Technology has made it easier to reach customers, but has forced artists and craftspeople who use it to spend as much or more time selling as they do making, leading some to burnout. Etsy reported that only 32.3 percent of sellers who sold an item through the service in 2010 were still selling on the site three years later. Those considered “power sellers” were pulling in an average of about $13,000 a year from sales there.
“It’s a hard way to make a living,” Miyashiro says.
Yet a surprising number says it’s worth it.
Ups and downs
Two years ago, Ashley Espinal decided to start Ash+Ember, a company built around her “obsession” with scarves and her longtime love of sewing.
She took an eight-week business class at Ventures, a Seattle-based not-for-profit that provides training and loans to entrepreneurs with limited income. Then she began sewing infinity scarves like a mad woman, first at a studio and then at her dining-room table in the one-bedroom apartment she shares with her husband.
Espinal worked part time for several months while launching her company and then hit her stride in fall 2014, the peak gift-buying season.
“Winter was super-busy, and then January 1st came, and it was like, ‘Whoa!’ The retail industry and e-commerce industry come to a screeching halt after the holidays. And that wasn’t something I had prepared for,” she says.
She took another full-time job but quit in the spring to give Ash+Ember another go. This year, she added a line of tote bags she handprints with pithy sayings. They’ve been good sellers, especially during the scorching summer, when no one is interested in scarves, she says.
“The hardest part is staying in it, and being consistent and having the confidence and determination to stick this out, and maybe have to make sacrifices during those (slow) months with personal finances.”
Still, she says, if she’s going to work as hard as she does, it might as well be for herself.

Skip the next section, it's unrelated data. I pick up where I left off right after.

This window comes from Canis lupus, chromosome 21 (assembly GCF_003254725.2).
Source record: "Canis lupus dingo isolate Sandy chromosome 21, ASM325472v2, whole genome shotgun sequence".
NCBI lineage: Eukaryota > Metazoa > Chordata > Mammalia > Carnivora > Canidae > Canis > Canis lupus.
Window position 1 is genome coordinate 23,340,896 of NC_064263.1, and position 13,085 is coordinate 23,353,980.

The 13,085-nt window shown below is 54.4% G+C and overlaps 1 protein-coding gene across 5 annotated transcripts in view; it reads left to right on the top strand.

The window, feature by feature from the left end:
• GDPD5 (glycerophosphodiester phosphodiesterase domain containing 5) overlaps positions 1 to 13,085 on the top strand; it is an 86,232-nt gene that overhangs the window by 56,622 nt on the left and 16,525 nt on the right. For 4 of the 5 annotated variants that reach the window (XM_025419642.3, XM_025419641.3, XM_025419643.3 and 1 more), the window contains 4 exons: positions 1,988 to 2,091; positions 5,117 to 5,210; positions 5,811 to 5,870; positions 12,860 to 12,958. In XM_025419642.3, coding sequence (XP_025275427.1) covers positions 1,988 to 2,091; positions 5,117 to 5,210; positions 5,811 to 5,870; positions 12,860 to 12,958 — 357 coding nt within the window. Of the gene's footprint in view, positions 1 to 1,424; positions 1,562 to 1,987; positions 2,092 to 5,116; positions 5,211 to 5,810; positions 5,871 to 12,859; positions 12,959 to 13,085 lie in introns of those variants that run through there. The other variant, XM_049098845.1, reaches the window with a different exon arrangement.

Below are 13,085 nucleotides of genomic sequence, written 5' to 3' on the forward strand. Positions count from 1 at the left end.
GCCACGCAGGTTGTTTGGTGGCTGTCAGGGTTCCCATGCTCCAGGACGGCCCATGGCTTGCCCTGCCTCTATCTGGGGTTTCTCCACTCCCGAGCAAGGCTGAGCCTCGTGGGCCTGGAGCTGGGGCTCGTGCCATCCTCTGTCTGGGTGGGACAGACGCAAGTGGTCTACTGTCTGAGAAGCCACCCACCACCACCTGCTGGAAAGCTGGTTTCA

Selling handmade to a new generation
It’s early on a weekday, but the corridor lined with crafters in the north end of Pike Place Market is already crowded enough that you run a constant risk of bumping into the person in front of you.
People float by, stopping occasionally to examine and buy the handmade goods that have been a staple at the market since the 1970s. Artists and crafters helped save the market when food vendors began gravitating to supermarkets, leaving empty stalls. Now they’re an essential part of the market’s vitality, says David Dickinson, who oversees its vendor operations and arts programs.
Some of the craftspeople have sent kids to college. Others scrape by. Some have been there decades, others mere months.
Top rent at the stalls is $36 a day for peak time, and vendors approved to sell there must personally commit to selling their wares.
Today, Erica Gordon, a blacksmith who runs Steel Toe Studios, is settling in after setting up a display of necklaces and belt buckles that she hand-cast or forged in her studio.
Gordon draws on traditional blacksmithing techniques to create her wares, many of which are from recycled or repurposed steel. She also designs pieces for casting and makes the leather straps for the belts she sells at the market, online and in retail shops.
“It’s a horrible, stressful, incredibly frightening and tenuous financial life,” she says, then smiles. The upside: “I enjoy what I do. It’s challenging, and it showcases my skills, and I get to be here.”
When Gordon started 12 years ago, there seemed to be a shared knowledge in the community that the price of handmade goods reflected the time and skill required to create them. In some cases, those skills are honed over decades and, like Gordon’s craft, require years of apprenticeship and trial and error.
The infusion of younger residents — many of them raised in an era when things were bought, not made — has changed the nature of the conversation with customers, she says.
“There’s a big shift going on, a real push to educate younger folks about handmade,” she says. “The further we get away from people making things in our homes, the further away we get from understanding how things are made in general.”
Still, Emily Crawford, Pike Place’s marketing director, says it doesn’t take much for people to recognize that the handmade items they’re seeing are unique and connected to a human being.
She lifts a ceramic mug from her desk. It’s glazed in pearly rose and etched with a sweet drawing of an otter.
“Do you know who made your mug?” she asks. “I know who made mine. His name is Phi.”